Meiirim Nursultanov (12-0, 8 KOs) of Merki, Kazakhstan will fight in a 10-roumd middleweight battle against Cristian Olivas (16-5, 13 KOs) of San Ysidro, California for the WBC – USNBC Middleweight Title. Nursultanov is a top prospect in the hot middleweight division and is current ranked #10 in the IBF. Olivas hits hard with power in both hands and has never been stopped. This should be an explosive match-up.

Evan Holyfield, the son of legendary Hall of Famer Evander “Real Deal” Holyfield, will make his much-anticipated professional debut in a four-round junior middleweight fight against Nick Winstead (0-1) of Abita Springs, La.

The post Boxing Insider Notebook: Kovalev, Canelo, Garcia, Conto, Beterbiev, and more… appeared first on BoxingInsider.com.

WBC Prepares For 57th Annual Convention

By: Sean Crose

The World Boxing Council will be holding its 57th annual convention in Cancun October 21st through the 26th. The event will be held at the Grand Oasis Hotel and is being promoted as the biggest event of the year for the sport of boxing . The Council, widely known as the WBC, is the biggest of all the major professional boxing organizations and is associated with a full 166 countries around the world. Although such an event as the convention will clearly have a festive atmosphere (a Mayan Theme will be presented), the Council will also be discussing numerous matters of interest regarding the fight game.

A seminar for referees and judges will be held in order to bring improvement to some of the sport’s scoring and officiating (which is always a matter of controversy). There will be a focus here on the instant replay rule, which is being seen as a way to achieve more clear and objective rulings during and after fights. The use of earphones will also be discussed. Live crowds generally tend to react to anything their favorite fighter does, whether it’s effective or not, and such actions arguably can influence an official.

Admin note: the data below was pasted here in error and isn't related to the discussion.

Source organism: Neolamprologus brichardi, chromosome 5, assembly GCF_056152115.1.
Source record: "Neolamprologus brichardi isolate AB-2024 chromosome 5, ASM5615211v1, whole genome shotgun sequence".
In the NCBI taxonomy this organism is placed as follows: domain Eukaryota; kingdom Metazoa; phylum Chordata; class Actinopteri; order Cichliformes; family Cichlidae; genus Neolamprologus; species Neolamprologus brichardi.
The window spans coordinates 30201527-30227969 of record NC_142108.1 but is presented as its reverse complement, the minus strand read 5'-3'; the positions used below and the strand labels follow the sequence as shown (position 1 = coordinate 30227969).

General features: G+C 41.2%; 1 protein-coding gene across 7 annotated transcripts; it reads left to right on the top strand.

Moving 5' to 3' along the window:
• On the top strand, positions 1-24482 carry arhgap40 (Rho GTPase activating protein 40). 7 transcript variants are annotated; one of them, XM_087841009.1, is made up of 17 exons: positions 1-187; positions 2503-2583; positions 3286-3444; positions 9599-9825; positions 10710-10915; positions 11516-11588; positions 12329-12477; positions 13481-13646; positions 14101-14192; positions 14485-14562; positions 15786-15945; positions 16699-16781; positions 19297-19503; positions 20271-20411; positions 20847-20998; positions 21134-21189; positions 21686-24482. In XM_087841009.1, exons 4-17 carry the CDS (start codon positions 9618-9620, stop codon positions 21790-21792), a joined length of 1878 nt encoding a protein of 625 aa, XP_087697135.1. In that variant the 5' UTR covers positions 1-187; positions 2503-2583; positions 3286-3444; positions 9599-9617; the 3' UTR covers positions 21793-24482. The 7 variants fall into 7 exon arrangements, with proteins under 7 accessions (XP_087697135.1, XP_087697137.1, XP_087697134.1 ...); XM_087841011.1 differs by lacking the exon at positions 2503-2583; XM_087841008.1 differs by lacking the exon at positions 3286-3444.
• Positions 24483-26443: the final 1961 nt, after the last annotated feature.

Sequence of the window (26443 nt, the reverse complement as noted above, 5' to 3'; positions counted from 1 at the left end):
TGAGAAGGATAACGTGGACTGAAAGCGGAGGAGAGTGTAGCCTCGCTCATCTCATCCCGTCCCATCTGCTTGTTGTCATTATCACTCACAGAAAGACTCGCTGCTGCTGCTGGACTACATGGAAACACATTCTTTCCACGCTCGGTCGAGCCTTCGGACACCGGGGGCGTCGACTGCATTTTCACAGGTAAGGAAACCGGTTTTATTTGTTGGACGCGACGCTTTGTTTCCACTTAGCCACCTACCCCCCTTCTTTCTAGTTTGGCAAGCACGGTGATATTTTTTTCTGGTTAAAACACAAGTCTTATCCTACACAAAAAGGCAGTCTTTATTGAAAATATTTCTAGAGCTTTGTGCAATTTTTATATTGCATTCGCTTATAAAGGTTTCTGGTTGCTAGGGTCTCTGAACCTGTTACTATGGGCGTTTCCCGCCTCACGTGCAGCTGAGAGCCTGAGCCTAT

Another point of focus will be the Clean Boxing Program. The Council has joined Voluntary Anti Doping Association – VADA – in an attempt to keep the use of banned performance enhancing drugs – PEDs – out of boxing, where the impact of such drugs can be catastrophic. On top of that, the convention will address the matter of professional boxers engaging in the Olympic games. It is an idea the Council is strongly opposed to seeing come to fruition. Furthermore, standard issue matters of ranking and mandatories will be addressed during the time in Cancun.

Most importantly, the conference will focus on fighter safety. In a year of several high profile tragedies involving professional boxers, the issue carries with it a sense of urgency. The matter of weight safety is of particular interest to the Council, and will be addressed during the week long convention.

Aside from the issues that will be worked on at the gathering, a special tribute will be paid to ring great Julio Caesar Chavez. The legendary fighter will discuss his own battles with addiction and his fight to help others with their own battles through clinics he himself has established out of pocket.

The World Boxing Council was established in 1963. Its famous green belts are often seen as the premiere prizes of professional boxing

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Evander Holyfield Ends Retirement For Charity Boxing Match in Japan

By: Hans Themistode

It’s been close to ten years since former Heavyweight champion Evander Holyfield (44-10-2, 29 KOs) has entered a boxing ring. Like many former boxers who have a hard time staying away from the bright lights associated with it, Holyfield has regained his itch to compete at a high level once again.

Holyfield, age 56, is the only four time Heavyweight champion in history and was inducted into the boxing hall of fame back in 2017. It’s safe to say he has accomplished what many people never will.

Unlike his predecessors such as Bernard Hopkins, Roy Jones Jr, James Tony and a host of others that kept fighting well into their late 40s and in the case of Hopkins, well into his 50s. Holyfield seemingly hung up the gloves for good following a knockout win Brian Nielsen in 2011.

Although concerns over his health could follow, the comeback trial that Holyfield is trekking on isn’t as strenuous as it may seem. The former Heavyweight champion and all-time great will step into the ring for charity reasons in Japan. This contest won’t be an official that will be placed on his record, nor will it be licensed.